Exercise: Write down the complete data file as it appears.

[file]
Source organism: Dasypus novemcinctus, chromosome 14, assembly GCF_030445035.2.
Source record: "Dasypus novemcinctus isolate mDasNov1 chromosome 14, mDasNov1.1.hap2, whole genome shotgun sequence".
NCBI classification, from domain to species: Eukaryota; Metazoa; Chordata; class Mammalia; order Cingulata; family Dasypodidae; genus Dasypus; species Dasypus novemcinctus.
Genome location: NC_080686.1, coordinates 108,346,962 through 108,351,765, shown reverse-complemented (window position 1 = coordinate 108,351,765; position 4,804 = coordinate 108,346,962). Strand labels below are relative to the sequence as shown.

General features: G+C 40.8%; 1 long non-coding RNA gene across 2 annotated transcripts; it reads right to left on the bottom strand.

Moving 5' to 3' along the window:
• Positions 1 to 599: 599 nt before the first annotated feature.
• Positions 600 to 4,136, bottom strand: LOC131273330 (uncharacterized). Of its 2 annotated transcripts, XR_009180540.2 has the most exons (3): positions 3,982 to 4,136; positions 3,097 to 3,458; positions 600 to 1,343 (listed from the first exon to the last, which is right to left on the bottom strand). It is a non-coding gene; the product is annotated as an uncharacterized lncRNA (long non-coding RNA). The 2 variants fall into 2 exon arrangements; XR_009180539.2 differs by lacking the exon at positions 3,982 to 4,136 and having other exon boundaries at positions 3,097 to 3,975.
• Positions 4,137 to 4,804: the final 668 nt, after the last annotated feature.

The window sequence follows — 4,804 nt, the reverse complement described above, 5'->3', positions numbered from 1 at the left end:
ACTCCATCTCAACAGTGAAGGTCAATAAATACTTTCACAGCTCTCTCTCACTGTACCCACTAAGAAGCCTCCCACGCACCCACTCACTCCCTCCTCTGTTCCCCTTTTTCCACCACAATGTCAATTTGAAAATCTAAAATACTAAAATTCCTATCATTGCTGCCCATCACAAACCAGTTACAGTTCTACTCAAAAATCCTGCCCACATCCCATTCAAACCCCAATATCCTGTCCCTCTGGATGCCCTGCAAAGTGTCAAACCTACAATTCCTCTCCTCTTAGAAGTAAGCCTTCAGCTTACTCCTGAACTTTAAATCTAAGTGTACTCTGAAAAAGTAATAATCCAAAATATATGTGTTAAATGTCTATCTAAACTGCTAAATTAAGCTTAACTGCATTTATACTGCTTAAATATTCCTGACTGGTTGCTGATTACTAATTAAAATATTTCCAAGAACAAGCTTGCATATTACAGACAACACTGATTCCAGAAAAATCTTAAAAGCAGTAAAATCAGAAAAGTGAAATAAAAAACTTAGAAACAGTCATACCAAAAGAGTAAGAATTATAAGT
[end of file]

Source organism: Dasypus novemcinctus, chromosome 14, assembly GCF_030445035.2.
Source record: "Dasypus novemcinctus isolate mDasNov1 chromosome 14, mDasNov1.1.hap2, whole genome shotgun sequence".
NCBI classification, from domain to species: Eukaryota; Metazoa; Chordata; class Mammalia; order Cingulata; family Dasypodidae; genus Dasypus; species Dasypus novemcinctus.
Genome location: NC_080686.1, coordinates 108,346,962 through 108,351,765, shown reverse-complemented (window position 1 = coordinate 108,351,765; position 4,804 = coordinate 108,346,962). Strand labels below are relative to the sequence as shown.

General features: G+C 40.8%; 1 long non-coding RNA gene across 2 annotated transcripts; it reads right to left on the bottom strand.

Moving 5' to 3' along the window:
• Positions 1 to 599: 599 nt before the first annotated feature.
• Positions 600 to 4,136, bottom strand: LOC131273330 (uncharacterized). Of its 2 annotated transcripts, XR_009180540.2 has the most exons (3): positions 3,982 to 4,136; positions 3,097 to 3,458; positions 600 to 1,343 (listed from the first exon to the last, which is right to left on the bottom strand). It is a non-coding gene; the product is annotated as an uncharacterized lncRNA (long non-coding RNA). The 2 variants fall into 2 exon arrangements; XR_009180539.2 differs by lacking the exon at positions 3,982 to 4,136 and having other exon boundaries at positions 3,097 to 3,975.
• Positions 4,137 to 4,804: the final 668 nt, after the last annotated feature.

The window sequence follows — 4,804 nt, the reverse complement described above, 5'->3', positions numbered from 1 at the left end:
ACTCCATCTCAACAGTGAAGGTCAATAAATACTTTCACAGCTCTCTCTCACTGTACCCACTAAGAAGCCTCCCACGCACCCACTCACTCCCTCCTCTGTTCCCCTTTTTCCACCACAATGTCAATTTGAAAATCTAAAATACTAAAATTCCTATCATTGCTGCCCATCACAAACCAGTTACAGTTCTACTCAAAAATCCTGCCCACATCCCATTCAAACCCCAATATCCTGTCCCTCTGGATGCCCTGCAAAGTGTCAAACCTACAATTCCTCTCCTCTTAGAAGTAAGCCTTCAGCTTACTCCTGAACTTTAAATCTAAGTGTACTCTGAAAAAGTAATAATCCAAAATATATGTGTTAAATGTCTATCTAAACTGCTAAATTAAGCTTAACTGCATTTATACTGCTTAAATATTCCTGACTGGTTGCTGATTACTAATTAAAATATTTCCAAGAACAAGCTTGCATATTACAGACAACACTGATTCCAGAAAAATCTTAAAAGCAGTAAAATCAGAAAAGTGAAATAAAAAACTTAGAAACAGTCATACCAAAAGAGTAAGAATTATAAGT